Wednesday, February 24, 2021

New home sales rise m/m, but signal caution for housing market going forward

 

 - by New Deal democrat

New home sales increased to a three month annualized high of 923,000 in January. This is of a piece with the positive news last week on housing permits. At the same time, the pace remains below the recent high of 979,000 annualized set six months ago in July. The below graph compares housing starts (blue) with the much less volatile single family permits (red) and the even more volatile, and heavily revised, new home sales (gold), normalized to 100 as of January 2020:



The reason to pay attention to new home sales is that, despite their volatility, they tend to peak and bottom before any other housing metric including permits and starts. So the fact that they have not made a new high in 6 months adds a note of caution to the otherwise sizzling housing market.

New home sales also tend to be more responsive to changes in mortgage rates.  Recently these have begun to increase, following longer term US treasury rates (shown inverted YoY% change) higher:


Note that in 2014, when mortgage rates rose by about 1%, permits never declined significantly YoY. But new home sales did.

If interest rates plateau, or continue to rise, this is the first yellow flag that permits and starts may stall as well - and, based on historical trends, will do so while home prices are still rising.

Tuesday, February 23, 2021

Coronavirus dashboard for February 23: vaccinations start to have a dramatic effect

 

 - by New Deal democrat

Total US coronavirus deaths: 500,310

Total US confirmed infections: 28,190,159

Total US vaccinated (at least 1 dose): 44,138,118
Total US vaccinated (both doses): 19,438,495

The good news is, roughly 9.5% of the US population age 18 or over has received both doses of a vaccine. Over 20% has received at least one dose.

The bad news is that we have reached the milestone of half a million dead. Further, probably at least 40,000,000 people have been infected, since many who have no or mild symptoms don’t ever get tested.

Here’s the graph of the 7 day average of new infections and deaths for the US over the last 12 weeks:


While there has been a decline of over 2/3’s in infections, and 40% in deaths, this only puts us even with the very worst levels of the summer outbreak.

But there is increasingly dramatic evidence that the vaccines are having a real impact. Since the elderly in long term care facilities were the first to be vaccinated, that is where we would first expect to see an impact. And here it is, graphically:


New infections have declined by nearly 90% in these facilities since vaccinations began, and are lower than they have been since at least 8 months ago.

Here is a similar graph from one week ago, showing the percent of all coronavirus cases that arose from long term care facilities:


The share of total cases declined by 50%. But since, over the same time span, *total* cases themselves declined 50%, that means that the total number of cases in long term care facilities declined by roughly 75%!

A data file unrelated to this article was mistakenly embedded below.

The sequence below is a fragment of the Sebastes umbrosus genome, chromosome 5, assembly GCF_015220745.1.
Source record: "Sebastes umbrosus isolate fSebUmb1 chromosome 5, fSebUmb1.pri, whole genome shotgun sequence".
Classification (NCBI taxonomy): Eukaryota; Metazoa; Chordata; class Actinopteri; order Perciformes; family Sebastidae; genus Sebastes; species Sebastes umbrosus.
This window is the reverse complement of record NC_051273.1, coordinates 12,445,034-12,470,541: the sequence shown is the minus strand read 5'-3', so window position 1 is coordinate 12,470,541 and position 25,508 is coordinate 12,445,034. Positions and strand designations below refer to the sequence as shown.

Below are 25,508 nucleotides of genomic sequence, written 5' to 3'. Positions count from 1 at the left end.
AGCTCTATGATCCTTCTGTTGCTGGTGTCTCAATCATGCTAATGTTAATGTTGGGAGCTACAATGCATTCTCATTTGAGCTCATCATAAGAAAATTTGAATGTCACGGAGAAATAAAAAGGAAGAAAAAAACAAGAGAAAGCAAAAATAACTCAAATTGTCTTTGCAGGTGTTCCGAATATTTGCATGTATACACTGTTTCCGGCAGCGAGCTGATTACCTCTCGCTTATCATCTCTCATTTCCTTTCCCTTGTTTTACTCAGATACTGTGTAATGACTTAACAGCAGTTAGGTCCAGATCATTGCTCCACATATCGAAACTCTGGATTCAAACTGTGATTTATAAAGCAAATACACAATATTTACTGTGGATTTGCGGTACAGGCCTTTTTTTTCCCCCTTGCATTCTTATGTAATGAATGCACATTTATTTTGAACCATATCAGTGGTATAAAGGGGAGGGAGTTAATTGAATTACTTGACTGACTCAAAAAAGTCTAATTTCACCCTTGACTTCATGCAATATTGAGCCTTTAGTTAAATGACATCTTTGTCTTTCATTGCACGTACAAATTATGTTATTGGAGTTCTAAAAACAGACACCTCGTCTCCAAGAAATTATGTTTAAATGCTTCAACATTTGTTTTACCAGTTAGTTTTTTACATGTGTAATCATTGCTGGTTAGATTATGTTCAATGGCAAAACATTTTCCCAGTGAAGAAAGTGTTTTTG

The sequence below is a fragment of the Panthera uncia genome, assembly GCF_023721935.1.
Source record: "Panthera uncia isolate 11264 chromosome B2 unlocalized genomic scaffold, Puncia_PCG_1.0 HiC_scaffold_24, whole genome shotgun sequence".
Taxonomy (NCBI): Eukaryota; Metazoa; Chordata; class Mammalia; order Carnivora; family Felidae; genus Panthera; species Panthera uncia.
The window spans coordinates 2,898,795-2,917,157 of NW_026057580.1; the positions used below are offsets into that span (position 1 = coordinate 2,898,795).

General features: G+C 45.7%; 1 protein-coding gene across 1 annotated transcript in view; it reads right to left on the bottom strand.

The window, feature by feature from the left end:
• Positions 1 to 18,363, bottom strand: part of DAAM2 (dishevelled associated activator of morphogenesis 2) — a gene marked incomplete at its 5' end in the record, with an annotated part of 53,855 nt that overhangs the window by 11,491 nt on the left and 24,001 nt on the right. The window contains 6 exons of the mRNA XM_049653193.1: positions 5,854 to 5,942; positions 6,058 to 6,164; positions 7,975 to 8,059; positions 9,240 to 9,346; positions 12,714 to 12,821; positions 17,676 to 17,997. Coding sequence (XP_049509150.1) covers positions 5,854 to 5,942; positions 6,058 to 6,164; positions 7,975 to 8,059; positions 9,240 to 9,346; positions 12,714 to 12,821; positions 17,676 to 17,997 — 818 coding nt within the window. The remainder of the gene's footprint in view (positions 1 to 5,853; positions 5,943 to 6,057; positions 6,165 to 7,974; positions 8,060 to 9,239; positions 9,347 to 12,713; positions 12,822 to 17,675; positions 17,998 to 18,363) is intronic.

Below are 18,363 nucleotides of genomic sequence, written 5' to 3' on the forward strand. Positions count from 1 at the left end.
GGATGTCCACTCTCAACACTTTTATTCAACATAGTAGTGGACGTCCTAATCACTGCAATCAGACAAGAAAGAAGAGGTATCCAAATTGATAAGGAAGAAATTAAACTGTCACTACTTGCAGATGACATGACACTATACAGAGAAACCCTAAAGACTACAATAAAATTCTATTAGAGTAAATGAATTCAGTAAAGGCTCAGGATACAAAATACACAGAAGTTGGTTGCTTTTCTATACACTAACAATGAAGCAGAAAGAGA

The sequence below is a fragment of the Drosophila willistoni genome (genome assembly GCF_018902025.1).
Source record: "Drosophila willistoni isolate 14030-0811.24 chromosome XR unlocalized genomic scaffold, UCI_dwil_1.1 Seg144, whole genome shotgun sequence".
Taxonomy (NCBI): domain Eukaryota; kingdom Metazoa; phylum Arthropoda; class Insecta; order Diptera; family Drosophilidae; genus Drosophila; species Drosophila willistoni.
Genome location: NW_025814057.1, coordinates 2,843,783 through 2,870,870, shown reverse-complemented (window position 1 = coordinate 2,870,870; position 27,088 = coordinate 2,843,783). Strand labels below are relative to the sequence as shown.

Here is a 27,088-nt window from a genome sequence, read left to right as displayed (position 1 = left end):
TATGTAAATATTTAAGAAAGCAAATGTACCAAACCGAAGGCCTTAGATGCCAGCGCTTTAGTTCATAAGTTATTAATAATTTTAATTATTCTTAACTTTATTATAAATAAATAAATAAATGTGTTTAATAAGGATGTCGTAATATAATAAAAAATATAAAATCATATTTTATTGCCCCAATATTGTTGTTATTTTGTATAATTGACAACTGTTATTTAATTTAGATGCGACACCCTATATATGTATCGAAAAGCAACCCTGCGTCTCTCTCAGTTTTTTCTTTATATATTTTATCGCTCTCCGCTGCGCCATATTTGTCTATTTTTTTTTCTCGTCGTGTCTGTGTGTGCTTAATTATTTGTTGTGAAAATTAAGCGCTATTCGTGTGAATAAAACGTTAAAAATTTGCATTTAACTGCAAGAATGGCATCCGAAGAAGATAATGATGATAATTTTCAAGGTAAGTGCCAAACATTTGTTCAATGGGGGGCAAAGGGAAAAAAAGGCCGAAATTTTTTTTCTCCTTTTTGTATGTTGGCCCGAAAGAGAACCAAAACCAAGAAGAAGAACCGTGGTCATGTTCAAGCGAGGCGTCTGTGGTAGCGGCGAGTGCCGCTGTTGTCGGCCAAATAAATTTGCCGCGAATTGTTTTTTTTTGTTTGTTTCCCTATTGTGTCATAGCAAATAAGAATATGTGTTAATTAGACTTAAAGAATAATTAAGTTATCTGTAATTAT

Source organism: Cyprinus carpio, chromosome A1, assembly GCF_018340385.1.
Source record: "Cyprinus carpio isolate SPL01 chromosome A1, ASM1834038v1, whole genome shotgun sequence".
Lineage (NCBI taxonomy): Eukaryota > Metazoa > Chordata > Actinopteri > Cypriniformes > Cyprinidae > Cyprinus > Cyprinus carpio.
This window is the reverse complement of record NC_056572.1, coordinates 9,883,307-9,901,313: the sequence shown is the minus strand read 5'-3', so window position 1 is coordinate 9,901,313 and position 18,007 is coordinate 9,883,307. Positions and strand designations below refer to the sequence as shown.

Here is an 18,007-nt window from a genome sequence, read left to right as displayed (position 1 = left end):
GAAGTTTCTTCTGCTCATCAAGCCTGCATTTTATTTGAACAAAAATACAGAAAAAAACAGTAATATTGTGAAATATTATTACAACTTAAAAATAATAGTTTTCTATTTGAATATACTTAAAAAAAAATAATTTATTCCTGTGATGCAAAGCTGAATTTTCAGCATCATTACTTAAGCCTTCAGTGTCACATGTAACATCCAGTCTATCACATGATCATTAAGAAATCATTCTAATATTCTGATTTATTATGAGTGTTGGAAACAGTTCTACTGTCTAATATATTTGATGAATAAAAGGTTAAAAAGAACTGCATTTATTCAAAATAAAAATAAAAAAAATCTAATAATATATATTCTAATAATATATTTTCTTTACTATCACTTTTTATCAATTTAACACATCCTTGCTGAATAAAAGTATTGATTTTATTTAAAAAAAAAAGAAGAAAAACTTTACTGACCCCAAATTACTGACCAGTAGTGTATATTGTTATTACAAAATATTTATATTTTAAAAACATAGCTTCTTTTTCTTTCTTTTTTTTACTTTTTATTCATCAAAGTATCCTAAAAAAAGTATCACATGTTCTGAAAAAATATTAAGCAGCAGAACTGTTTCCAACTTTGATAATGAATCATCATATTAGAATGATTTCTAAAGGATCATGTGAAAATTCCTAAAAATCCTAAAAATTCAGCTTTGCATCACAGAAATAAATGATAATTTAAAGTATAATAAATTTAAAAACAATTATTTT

The situation is similar in bellwether Israel, which has delivered doses equivalent to about 80% of its total population since December. Deaths are down over 60%:


And when those who have been vaccinated are compared with those in similar situations who have not been vaccinated, the outcome is even more dramatic:


The 7 day average of those who were vaccinated declined by about 2/3’s, while the decline among those not vaccinated was only 10%.

There is simply no reasonable doubt that, as matters now stand, the vaccines are going to be very effective, probably by the Fourth of July, in nearly halting deaths due to the virus in the US - and that includes the new variant strains.

 

Monday, February 22, 2021

You’re reading the right blog: 2021 economy edition


 - by New Deal democrat

“You’re reading the right blog” is an old chestnut (for me anyway) that I used to say from time to time to highlight a correct forecast that your (not so?) humble blogger made well in advance of more widely read sources.


Well, please bear with me for one more self-pat on the back.

For at least 6 months, I have been saying that the economy was poised to pick up strongly in 2021 once the pandemic loosened its grip. Most recently I repeated that in my short term and long term forecasts for 2021 over at Seeking Alpha.

And this morning, January’s index of leading indicators came in at plus 0.3%, the 9th positive reading in a row:


If the next 3 months are simply unchanged, the YoY comparison is going to be the most positive in two decades.

Meanwhile, as Bill McBride has pointed out, both public and Wall Street forecasts for q/q Q1 GDP are, well, through the roof:

Merrill Lynch: 5.5%
Goldman Sachs: 6.0%
NY Fed nowcast: 8.3%
Atlanta Fed GDP now: 9.5%

(Note: all forecasts SAAR)

The only other times in the past 75 years when the q/q change has been this high were in 1950 and 1978, plus the Q3 rebound last year from the Q2 lockdowns:


So, ... ahem ... you’ve been reading the right blog.